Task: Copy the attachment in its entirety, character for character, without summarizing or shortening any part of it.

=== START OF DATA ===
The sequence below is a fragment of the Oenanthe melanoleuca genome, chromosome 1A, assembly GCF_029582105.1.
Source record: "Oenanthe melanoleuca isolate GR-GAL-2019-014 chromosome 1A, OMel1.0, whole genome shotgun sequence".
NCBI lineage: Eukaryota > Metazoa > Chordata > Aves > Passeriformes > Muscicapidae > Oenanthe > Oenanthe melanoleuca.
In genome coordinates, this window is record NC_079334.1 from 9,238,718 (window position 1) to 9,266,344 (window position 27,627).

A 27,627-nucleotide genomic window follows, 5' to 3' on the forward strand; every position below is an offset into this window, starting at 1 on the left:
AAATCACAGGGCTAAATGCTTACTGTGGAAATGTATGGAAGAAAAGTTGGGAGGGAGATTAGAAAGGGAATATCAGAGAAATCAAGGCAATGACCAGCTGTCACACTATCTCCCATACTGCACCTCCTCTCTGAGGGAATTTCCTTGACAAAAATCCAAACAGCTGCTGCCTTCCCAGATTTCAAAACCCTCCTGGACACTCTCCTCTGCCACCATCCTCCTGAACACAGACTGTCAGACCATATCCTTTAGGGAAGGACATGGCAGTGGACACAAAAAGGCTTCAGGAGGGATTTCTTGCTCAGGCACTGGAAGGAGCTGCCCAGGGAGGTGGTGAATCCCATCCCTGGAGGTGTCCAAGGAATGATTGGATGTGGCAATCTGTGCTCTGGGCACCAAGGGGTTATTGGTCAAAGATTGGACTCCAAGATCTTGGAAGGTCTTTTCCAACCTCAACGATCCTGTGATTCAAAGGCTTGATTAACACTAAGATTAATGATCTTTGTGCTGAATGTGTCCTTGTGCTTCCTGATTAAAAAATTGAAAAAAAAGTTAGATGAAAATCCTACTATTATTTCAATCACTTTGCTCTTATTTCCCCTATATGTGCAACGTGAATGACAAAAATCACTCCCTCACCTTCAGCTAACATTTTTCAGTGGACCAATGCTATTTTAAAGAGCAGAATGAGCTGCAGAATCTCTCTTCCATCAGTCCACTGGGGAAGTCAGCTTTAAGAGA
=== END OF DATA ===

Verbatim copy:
The sequence below is a fragment of the Oenanthe melanoleuca genome, chromosome 1A, assembly GCF_029582105.1.
Source record: "Oenanthe melanoleuca isolate GR-GAL-2019-014 chromosome 1A, OMel1.0, whole genome shotgun sequence".
NCBI lineage: Eukaryota > Metazoa > Chordata > Aves > Passeriformes > Muscicapidae > Oenanthe > Oenanthe melanoleuca.
In genome coordinates, this window is record NC_079334.1 from 9,238,718 (window position 1) to 9,266,344 (window position 27,627).

A 27,627-nucleotide genomic window follows, 5' to 3' on the forward strand; every position below is an offset into this window, starting at 1 on the left:
AAATCACAGGGCTAAATGCTTACTGTGGAAATGTATGGAAGAAAAGTTGGGAGGGAGATTAGAAAGGGAATATCAGAGAAATCAAGGCAATGACCAGCTGTCACACTATCTCCCATACTGCACCTCCTCTCTGAGGGAATTTCCTTGACAAAAATCCAAACAGCTGCTGCCTTCCCAGATTTCAAAACCCTCCTGGACACTCTCCTCTGCCACCATCCTCCTGAACACAGACTGTCAGACCATATCCTTTAGGGAAGGACATGGCAGTGGACACAAAAAGGCTTCAGGAGGGATTTCTTGCTCAGGCACTGGAAGGAGCTGCCCAGGGAGGTGGTGAATCCCATCCCTGGAGGTGTCCAAGGAATGATTGGATGTGGCAATCTGTGCTCTGGGCACCAAGGGGTTATTGGTCAAAGATTGGACTCCAAGATCTTGGAAGGTCTTTTCCAACCTCAACGATCCTGTGATTCAAAGGCTTGATTAACACTAAGATTAATGATCTTTGTGCTGAATGTGTCCTTGTGCTTCCTGATTAAAAAATTGAAAAAAAAGTTAGATGAAAATCCTACTATTATTTCAATCACTTTGCTCTTATTTCCCCTATATGTGCAACGTGAATGACAAAAATCACTCCCTCACCTTCAGCTAACATTTTTCAGTGGACCAATGCTATTTTAAAGAGCAGAATGAGCTGCAGAATCTCTCTTCCATCAGTCCACTGGGGAAGTCAGCTTTAAGAGA